Posted 14 December 2015
Although side effects occur more commonly with ‘orthodox’ medicines, CAM manufacturers argue that dietary supplements are safe. This article highlights a study that warns that dietary supplements are not without risk.
Side effects from dietary supplements send 23,000 people a year to ER
Emergency Department Visits for Adverse Events Related to Dietary Supplements.
From the Division of Healthcare Quality Promotion, Centers for Disease Control and Prevention (A.I.G., N.S., M.C.L., D.S.B.), and Chenega Government Consulting (N.J.W.) – both in Atlanta; and the Center for Food Safety and Applied Nutrition and the Division of Public Health Informatics and Analytics (B.J.W., B.B.T.) and the Division of Dietary Supplement Programs (R.P.M.), Food and Drug Administration, College Park, MD.
Dietary supplements, such as herbal or complementary nutritional products and micronutrients (vitamins and minerals), are commonly used in the United States, yet national data on adverse effects are limited.
We used nationally representative surveillance data from 63 emergency departments obtained from 2004 through 2013 to describe visits to U.S. emergency departments because of adverse events related to dietary supplements.
On the basis of 3667 cases, we estimated that 23,005 (95% confidence interval [CI], 18,611 to 27,398) emergency department visits per year were attributed to adverse events related to dietary supplements. These visits resulted in an estimated 2154 hospitalizations (95% CI, 1342 to 2967) annually. Such visits frequently involved young adults between the ages of 20 and 34 years (28.0% of visits; 95% CI, 25.1 to 30.8) and unsupervised children (21.2% of visits; 95% CI, 18.4 to 24.0). After the exclusion of unsupervised ingestion of dietary supplements by children, 65.9% (95% CI, 63.2 to 68.5) of emergency department visits for single-supplement-related adverse events involved herbal or complementary nutritional products; 31.8% (95% CI, 29.2 to 34.3) involved micronutrients. Herbal or complementary nutritional products for weight loss (25.5%; 95% CI, 23.1 to 27.9) and increased energy (10.0%; 95% CI, 8.0 to 11.9) were commonly implicated. Weight-loss or energy products caused 71.8% (95% CI, 67.6 to 76.1) of supplement-related adverse events involving palpitations, chest pain, or tachycardia, and 58.0% (95% CI, 52.2 to 63.7) involved persons 20 to 34 years of age. Among adults 65 years of age or older, choking or pill-induced dysphagia or globus caused 37.6% (95% CI, 29.1 to 46.2) of all emergency department visits for supplement-related adverse events; micronutrients were implicated in 83.1% (95% CI, 73.3 to 92.9) of these visits.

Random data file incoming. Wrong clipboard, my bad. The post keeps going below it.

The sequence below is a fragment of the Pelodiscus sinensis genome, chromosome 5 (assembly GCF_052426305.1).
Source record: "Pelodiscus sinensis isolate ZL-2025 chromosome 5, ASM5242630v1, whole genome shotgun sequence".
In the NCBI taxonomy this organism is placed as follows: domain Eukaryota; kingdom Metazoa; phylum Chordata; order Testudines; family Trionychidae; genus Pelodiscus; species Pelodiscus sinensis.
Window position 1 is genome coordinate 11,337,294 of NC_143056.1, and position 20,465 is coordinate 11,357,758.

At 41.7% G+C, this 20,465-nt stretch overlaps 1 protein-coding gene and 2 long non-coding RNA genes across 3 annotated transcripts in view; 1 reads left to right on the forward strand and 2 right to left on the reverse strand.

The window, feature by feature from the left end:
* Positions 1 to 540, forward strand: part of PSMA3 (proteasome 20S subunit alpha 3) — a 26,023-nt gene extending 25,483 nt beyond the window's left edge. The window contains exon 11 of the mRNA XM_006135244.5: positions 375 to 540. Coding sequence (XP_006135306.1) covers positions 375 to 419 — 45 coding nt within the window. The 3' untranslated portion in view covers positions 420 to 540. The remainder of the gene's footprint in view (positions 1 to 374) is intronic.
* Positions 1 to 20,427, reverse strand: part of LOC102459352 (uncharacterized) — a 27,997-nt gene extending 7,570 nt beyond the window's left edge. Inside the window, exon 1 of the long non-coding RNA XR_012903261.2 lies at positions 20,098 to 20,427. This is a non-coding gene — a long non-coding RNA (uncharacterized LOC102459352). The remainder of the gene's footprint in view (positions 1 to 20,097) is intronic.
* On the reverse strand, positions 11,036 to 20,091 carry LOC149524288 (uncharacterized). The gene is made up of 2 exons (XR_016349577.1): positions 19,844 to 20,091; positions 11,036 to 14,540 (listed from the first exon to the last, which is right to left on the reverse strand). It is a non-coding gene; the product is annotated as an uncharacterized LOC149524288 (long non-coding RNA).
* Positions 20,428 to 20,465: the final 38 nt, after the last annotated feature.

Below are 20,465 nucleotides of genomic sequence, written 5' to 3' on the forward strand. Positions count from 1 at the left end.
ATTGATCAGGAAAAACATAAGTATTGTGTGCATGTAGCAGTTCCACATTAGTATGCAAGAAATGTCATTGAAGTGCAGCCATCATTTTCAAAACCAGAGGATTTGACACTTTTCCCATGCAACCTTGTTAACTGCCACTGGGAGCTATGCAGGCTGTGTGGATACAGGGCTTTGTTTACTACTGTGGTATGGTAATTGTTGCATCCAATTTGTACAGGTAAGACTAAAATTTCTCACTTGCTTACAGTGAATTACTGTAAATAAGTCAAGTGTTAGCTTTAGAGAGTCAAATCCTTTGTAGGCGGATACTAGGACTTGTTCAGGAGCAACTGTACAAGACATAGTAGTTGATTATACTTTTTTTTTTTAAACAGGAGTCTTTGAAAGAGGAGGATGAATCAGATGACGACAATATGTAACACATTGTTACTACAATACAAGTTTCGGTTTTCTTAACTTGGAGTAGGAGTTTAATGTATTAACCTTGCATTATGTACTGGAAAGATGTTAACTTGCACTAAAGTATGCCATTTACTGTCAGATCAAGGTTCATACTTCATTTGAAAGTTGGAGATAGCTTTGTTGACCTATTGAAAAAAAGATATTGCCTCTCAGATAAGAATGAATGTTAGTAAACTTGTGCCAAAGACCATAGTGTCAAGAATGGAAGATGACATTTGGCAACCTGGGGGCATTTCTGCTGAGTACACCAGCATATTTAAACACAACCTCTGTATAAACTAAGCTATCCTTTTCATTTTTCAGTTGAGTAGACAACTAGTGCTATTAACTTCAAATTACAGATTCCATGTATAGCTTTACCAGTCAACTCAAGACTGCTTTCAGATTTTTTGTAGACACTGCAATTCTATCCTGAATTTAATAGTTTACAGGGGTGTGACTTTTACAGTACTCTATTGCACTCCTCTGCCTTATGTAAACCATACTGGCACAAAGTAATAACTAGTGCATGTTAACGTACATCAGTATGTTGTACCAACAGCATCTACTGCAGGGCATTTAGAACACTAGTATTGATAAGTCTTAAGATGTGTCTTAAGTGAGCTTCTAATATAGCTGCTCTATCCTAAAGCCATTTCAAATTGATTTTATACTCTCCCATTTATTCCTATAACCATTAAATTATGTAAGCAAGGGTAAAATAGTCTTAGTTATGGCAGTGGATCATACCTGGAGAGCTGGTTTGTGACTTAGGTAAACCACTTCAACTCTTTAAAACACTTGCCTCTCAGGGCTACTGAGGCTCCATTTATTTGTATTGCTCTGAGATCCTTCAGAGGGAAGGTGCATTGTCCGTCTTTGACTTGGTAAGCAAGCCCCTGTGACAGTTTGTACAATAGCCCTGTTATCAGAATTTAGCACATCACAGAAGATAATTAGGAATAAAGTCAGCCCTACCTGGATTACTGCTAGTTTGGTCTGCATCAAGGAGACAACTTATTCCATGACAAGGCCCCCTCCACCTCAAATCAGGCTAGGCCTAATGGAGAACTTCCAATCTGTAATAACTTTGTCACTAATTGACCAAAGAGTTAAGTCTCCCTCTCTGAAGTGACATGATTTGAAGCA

An estimated 23,000 emergency department visits in the United States every year are attributed to adverse events related todietary supplements. Such visits commonly involve cardiovascular manifestations from weight-loss or energy products among young adults and swallowing problems, often associated with micronutrients, among older adults. (Funded by the Department of Health and Human Services.).
- PMID: 26465986